Beyond success for Jackson, Rambis
How the coaches deal with losing has helped shape their careers as much as winning
Between them, Phil Jackson and Kurt Rambis have 19 championship rings spanning their playing and coaching careers.
That would be enough to outfit all of Jerry Garcia's digits -- he lost his right index finger in a wood-chopping accident at age 4 -- were the lead singer of the Grateful Dead still alive and in attendance at Friday's game between the Lakers and Minnesota Timberwolves.
Yet the absurd visual of a barefoot Garcia (of whom Jackson is a huge fan) strumming at his guitar with bling on every one of his fingers and toes might be one of the best ways to show how ridiculously successful Jackson and Rambis have been.
While winning at the highest level has seemingly shaped the coaching careers of the two, they both have experienced dreadfully tough periods of losing that have been just as important in rounding out their coaching resumes.
Minnesota comes to town with a 14-55 record, second-worst in the NBA. While that might make some re-think leaving a Lakers team now 50-18 and readying for a championship repeat run, Jackson said Thursday his former charge is up for the challenge.
"Kurt's had a real good mind-set towards that," Jackson said. "He always has. He went to an expansion team after playing for the Lakers. That expansion team did pretty well. They won 20-something games, I think in Charlotte in that first season. He ended up being on a Sacramento team that had some issues later on in his career before getting into assistant coaching with Phoenix at the end of his career."
The Hornets actually won 20 games in 1988-89 and the Kings won 25 in 1992-93. Jackson was a player-assistant on the 1977-78 New Jersey Nets team that won only 24 games.
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Kobe Bryant said Rambis "knew what he was getting into when he went there in terms of the team trying to rebuild."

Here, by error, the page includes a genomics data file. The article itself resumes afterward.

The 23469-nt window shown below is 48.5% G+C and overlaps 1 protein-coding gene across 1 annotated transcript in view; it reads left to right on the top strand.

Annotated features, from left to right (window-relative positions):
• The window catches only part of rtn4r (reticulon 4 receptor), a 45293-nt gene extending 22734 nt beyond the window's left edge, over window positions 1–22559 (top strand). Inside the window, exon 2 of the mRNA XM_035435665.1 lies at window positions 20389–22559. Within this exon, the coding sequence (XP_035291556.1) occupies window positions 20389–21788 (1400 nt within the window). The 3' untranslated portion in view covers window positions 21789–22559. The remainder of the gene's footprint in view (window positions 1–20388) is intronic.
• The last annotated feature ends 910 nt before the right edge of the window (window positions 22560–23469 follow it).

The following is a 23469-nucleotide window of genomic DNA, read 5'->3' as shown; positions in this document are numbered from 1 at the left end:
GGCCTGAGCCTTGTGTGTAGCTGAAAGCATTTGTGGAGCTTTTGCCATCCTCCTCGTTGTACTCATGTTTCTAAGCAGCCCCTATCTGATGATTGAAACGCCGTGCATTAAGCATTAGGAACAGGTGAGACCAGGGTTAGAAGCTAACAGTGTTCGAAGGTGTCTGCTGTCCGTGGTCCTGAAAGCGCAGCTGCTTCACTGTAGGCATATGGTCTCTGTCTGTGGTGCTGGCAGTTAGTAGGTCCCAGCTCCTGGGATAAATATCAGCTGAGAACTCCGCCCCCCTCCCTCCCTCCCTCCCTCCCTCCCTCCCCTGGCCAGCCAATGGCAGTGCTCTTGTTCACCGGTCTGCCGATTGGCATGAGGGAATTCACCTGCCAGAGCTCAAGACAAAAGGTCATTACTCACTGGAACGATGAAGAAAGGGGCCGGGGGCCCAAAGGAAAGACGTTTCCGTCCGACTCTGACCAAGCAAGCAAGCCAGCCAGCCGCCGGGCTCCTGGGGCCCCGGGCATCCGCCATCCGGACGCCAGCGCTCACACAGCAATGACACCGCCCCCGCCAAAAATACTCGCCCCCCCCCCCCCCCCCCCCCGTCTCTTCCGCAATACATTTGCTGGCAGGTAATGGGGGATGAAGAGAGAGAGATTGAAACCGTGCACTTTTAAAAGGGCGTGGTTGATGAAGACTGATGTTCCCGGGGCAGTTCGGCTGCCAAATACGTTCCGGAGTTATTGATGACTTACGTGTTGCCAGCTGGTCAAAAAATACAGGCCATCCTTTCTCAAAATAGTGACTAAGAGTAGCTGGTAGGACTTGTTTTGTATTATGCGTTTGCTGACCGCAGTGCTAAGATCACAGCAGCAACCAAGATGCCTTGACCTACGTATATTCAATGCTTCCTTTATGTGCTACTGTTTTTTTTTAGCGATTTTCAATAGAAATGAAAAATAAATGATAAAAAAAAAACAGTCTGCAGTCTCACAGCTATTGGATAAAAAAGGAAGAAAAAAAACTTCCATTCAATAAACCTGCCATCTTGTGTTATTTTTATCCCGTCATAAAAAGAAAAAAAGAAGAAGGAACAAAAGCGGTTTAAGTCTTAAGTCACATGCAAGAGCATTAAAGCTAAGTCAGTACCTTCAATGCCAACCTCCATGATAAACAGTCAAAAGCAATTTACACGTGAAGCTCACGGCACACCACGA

Bryant actually says he thinks things aren't as bad as they seem for his former assistant coach, despite Rambis' record with the Wolves.
"It's been a tough year for him, but they're executing extremely well, actually," Bryant said. "It's always a work in progress. ... They have a couple key pieces, so they should be fine."
When the two teams met earlier this season, the Lakers came in riding a 10-game winning streak and the Timberwolves were 3-18. But Minnesota trailed by only two points at halftime en route to a modest 12-point loss.
The Lakers say they miss having Rambis around. Jackson says he monitors Minnesota's season "a lot" and frequently texts his old bench mate, whom he called his defensive coordinator in Los Angeles. Bryant says assistant coach Brian Shaw has learned to speak up more often because Rambis was "extremely vocal for us."
As much as the Lakers and Timberwolves seasons are veering in different directions, Jackson had to employ the same coaching techniques recently when L.A. was trying to dig itself out of a three-game losing streak that Rambis has had to preach to his team all season long.
At the time, Jackson used practice to focus on execution, saying, "There's a slippage point where things aren't working well. Guys aren't picking up the ball off the dribble. They're not handling the ball when they get a shot. They're not making the correct pass in situations. They're not setting a good pick in execution."
When Jackson was asked what Rambis is doing to turn things around for the Timberwolves, he echoed the same step-by-step approach he recently used himself for his first-place team.
"It's got to be about individual things like one quarter at a time, one play [at a time]," Jackson said. "It's got to be about let's find a way to have fun in practice so it doesn't become drudgery and every day becomes an issue."
Garcia once sang, "What a long, strange trip it's been." For Jackson and Rambis, whose trips have been blessed by winning, the strange part is how much losing has been a part of their journeys as well.
Dave McMenamin covers the Lakers for ESPNLosAngeles.com.